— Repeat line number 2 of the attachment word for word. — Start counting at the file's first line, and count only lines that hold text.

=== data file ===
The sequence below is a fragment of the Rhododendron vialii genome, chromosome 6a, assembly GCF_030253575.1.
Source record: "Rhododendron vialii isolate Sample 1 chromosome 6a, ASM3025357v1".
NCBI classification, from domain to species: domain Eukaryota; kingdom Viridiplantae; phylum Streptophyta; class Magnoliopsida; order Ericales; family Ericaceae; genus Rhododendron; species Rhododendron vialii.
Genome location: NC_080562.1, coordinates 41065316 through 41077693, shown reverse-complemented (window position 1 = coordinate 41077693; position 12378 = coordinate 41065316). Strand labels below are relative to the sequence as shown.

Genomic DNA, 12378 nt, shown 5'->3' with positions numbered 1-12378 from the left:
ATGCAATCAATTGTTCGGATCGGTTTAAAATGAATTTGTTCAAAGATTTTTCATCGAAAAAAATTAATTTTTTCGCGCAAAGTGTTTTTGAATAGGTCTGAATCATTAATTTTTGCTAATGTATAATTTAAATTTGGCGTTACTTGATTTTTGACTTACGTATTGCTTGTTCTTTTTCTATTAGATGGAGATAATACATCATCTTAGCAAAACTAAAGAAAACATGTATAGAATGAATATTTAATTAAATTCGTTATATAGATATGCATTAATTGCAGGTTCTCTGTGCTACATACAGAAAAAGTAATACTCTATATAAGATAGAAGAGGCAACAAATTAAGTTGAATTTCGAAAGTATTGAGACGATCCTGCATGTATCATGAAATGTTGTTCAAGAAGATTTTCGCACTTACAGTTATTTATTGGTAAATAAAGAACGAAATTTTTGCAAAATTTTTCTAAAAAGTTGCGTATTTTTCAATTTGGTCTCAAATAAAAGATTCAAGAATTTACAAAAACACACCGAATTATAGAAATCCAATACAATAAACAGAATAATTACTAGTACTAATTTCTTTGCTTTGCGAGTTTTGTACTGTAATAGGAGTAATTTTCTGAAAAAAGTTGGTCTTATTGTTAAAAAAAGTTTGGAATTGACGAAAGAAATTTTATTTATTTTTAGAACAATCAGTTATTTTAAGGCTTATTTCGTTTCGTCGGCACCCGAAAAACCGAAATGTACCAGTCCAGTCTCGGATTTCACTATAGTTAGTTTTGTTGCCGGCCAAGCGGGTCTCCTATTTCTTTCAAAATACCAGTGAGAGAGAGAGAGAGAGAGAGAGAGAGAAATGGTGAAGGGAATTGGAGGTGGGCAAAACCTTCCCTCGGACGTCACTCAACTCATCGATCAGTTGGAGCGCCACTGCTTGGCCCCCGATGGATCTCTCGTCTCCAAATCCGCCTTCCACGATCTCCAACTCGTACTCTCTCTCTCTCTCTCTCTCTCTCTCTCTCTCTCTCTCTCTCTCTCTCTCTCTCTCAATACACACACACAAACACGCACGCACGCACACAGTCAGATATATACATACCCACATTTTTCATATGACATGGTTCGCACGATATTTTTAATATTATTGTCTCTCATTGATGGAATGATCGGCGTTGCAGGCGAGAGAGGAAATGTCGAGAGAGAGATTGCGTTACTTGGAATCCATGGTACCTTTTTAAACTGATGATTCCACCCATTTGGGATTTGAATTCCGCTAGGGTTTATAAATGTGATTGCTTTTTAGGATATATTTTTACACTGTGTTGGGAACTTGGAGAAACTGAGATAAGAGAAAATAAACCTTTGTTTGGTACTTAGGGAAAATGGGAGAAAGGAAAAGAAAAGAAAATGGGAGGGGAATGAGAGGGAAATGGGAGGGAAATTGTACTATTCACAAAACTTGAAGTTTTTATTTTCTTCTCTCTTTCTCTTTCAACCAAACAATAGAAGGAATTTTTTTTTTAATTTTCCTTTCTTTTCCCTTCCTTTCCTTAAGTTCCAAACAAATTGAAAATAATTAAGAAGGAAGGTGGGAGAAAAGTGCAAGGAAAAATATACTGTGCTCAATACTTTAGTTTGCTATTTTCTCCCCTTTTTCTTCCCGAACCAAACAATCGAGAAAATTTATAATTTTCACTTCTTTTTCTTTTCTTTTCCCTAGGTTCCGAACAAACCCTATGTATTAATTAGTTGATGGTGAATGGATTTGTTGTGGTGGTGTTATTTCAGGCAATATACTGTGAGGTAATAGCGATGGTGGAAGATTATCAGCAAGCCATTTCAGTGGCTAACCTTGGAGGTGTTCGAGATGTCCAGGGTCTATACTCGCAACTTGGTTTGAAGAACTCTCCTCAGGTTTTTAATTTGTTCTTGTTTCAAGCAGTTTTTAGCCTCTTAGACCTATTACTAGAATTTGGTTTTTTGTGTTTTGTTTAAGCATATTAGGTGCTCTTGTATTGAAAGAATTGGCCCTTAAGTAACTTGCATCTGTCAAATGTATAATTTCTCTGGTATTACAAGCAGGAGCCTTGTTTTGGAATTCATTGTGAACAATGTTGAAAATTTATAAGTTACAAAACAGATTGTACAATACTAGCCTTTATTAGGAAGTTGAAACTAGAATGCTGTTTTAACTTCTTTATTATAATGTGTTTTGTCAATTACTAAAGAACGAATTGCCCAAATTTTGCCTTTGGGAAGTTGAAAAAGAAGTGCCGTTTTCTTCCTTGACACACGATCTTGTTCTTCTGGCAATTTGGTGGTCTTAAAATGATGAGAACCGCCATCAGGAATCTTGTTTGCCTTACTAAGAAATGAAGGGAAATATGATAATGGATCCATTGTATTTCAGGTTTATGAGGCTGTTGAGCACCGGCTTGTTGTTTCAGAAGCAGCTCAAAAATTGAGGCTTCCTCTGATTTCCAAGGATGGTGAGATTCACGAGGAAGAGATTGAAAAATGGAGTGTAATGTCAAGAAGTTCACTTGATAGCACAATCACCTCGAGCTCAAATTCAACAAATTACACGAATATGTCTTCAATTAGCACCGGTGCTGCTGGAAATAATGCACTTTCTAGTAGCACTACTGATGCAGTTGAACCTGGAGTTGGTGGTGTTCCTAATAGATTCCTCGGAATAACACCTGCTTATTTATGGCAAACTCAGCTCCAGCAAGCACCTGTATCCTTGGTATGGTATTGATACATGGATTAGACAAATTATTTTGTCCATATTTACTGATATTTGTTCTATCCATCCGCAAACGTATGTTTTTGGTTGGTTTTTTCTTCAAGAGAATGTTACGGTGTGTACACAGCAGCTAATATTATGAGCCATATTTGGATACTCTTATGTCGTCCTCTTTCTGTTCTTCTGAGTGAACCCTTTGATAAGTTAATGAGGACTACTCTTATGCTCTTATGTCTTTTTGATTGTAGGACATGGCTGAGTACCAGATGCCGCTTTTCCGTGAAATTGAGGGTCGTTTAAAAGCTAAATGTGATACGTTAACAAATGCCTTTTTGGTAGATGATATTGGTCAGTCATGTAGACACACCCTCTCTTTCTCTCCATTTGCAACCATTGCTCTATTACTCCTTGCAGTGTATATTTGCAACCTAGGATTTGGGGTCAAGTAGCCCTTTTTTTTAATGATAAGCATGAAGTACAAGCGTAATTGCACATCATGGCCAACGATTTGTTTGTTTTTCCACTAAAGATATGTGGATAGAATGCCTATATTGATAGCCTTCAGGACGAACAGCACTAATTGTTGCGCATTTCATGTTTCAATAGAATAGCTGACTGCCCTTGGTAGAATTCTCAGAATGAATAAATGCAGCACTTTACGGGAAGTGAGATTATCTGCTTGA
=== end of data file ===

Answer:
Source record: "Rhododendron vialii isolate Sample 1 chromosome 6a, ASM3025357v1".